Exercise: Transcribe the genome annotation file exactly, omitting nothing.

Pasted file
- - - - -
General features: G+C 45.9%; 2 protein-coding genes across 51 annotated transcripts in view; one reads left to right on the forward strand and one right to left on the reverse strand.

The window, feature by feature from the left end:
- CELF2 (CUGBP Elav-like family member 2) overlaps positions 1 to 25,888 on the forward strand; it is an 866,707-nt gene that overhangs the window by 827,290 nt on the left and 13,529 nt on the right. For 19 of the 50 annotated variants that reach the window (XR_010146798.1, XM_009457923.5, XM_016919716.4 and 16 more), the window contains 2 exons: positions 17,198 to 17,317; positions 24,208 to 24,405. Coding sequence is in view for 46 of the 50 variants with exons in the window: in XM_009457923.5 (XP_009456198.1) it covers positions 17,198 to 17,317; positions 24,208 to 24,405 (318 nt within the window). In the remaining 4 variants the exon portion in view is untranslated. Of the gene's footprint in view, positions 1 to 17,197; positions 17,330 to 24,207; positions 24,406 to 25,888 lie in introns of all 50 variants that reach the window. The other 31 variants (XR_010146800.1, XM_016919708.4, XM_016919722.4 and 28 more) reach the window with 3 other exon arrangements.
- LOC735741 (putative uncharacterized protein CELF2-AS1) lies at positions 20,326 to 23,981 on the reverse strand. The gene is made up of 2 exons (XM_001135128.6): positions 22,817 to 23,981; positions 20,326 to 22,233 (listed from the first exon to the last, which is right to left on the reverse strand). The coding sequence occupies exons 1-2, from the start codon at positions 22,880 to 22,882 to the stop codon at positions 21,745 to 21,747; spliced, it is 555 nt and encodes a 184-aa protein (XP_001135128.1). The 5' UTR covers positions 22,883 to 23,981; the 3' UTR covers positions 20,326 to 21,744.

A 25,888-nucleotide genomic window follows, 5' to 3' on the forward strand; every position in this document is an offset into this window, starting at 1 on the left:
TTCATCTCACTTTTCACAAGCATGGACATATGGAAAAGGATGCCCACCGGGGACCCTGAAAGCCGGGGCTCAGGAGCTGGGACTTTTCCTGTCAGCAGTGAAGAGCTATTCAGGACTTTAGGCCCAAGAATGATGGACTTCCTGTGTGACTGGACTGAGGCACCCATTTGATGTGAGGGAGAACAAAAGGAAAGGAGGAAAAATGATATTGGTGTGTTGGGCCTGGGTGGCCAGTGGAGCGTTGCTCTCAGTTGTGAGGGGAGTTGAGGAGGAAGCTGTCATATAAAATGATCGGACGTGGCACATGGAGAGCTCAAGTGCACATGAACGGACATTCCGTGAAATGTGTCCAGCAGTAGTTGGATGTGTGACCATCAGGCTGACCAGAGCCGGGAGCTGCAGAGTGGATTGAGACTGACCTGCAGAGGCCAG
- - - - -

General features: G+C 45.9%; 2 protein-coding genes across 51 annotated transcripts in view; one reads left to right on the forward strand and one right to left on the reverse strand.

The window, feature by feature from the left end:
- CELF2 (CUGBP Elav-like family member 2) overlaps positions 1 to 25,888 on the forward strand; it is an 866,707-nt gene that overhangs the window by 827,290 nt on the left and 13,529 nt on the right. For 19 of the 50 annotated variants that reach the window (XR_010146798.1, XM_009457923.5, XM_016919716.4 and 16 more), the window contains 2 exons: positions 17,198 to 17,317; positions 24,208 to 24,405. Coding sequence is in view for 46 of the 50 variants with exons in the window: in XM_009457923.5 (XP_009456198.1) it covers positions 17,198 to 17,317; positions 24,208 to 24,405 (318 nt within the window). In the remaining 4 variants the exon portion in view is untranslated. Of the gene's footprint in view, positions 1 to 17,197; positions 17,330 to 24,207; positions 24,406 to 25,888 lie in introns of all 50 variants that reach the window. The other 31 variants (XR_010146800.1, XM_016919708.4, XM_016919722.4 and 28 more) reach the window with 3 other exon arrangements.
- LOC735741 (putative uncharacterized protein CELF2-AS1) lies at positions 20,326 to 23,981 on the reverse strand. The gene is made up of 2 exons (XM_001135128.6): positions 22,817 to 23,981; positions 20,326 to 22,233 (listed from the first exon to the last, which is right to left on the reverse strand). The coding sequence occupies exons 1-2, from the start codon at positions 22,880 to 22,882 to the stop codon at positions 21,745 to 21,747; spliced, it is 555 nt and encodes a 184-aa protein (XP_001135128.1). The 5' UTR covers positions 22,883 to 23,981; the 3' UTR covers positions 20,326 to 21,744.

A 25,888-nucleotide genomic window follows, 5' to 3' on the forward strand; every position in this document is an offset into this window, starting at 1 on the left:
TTCATCTCACTTTTCACAAGCATGGACATATGGAAAAGGATGCCCACCGGGGACCCTGAAAGCCGGGGCTCAGGAGCTGGGACTTTTCCTGTCAGCAGTGAAGAGCTATTCAGGACTTTAGGCCCAAGAATGATGGACTTCCTGTGTGACTGGACTGAGGCACCCATTTGATGTGAGGGAGAACAAAAGGAAAGGAGGAAAAATGATATTGGTGTGTTGGGCCTGGGTGGCCAGTGGAGCGTTGCTCTCAGTTGTGAGGGGAGTTGAGGAGGAAGCTGTCATATAAAATGATCGGACGTGGCACATGGAGAGCTCAAGTGCACATGAACGGACATTCCGTGAAATGTGTCCAGCAGTAGTTGGATGTGTGACCATCAGGCTGACCAGAGCCGGGAGCTGCAGAGTGGATTGAGACTGACCTGCAGAGGCCAG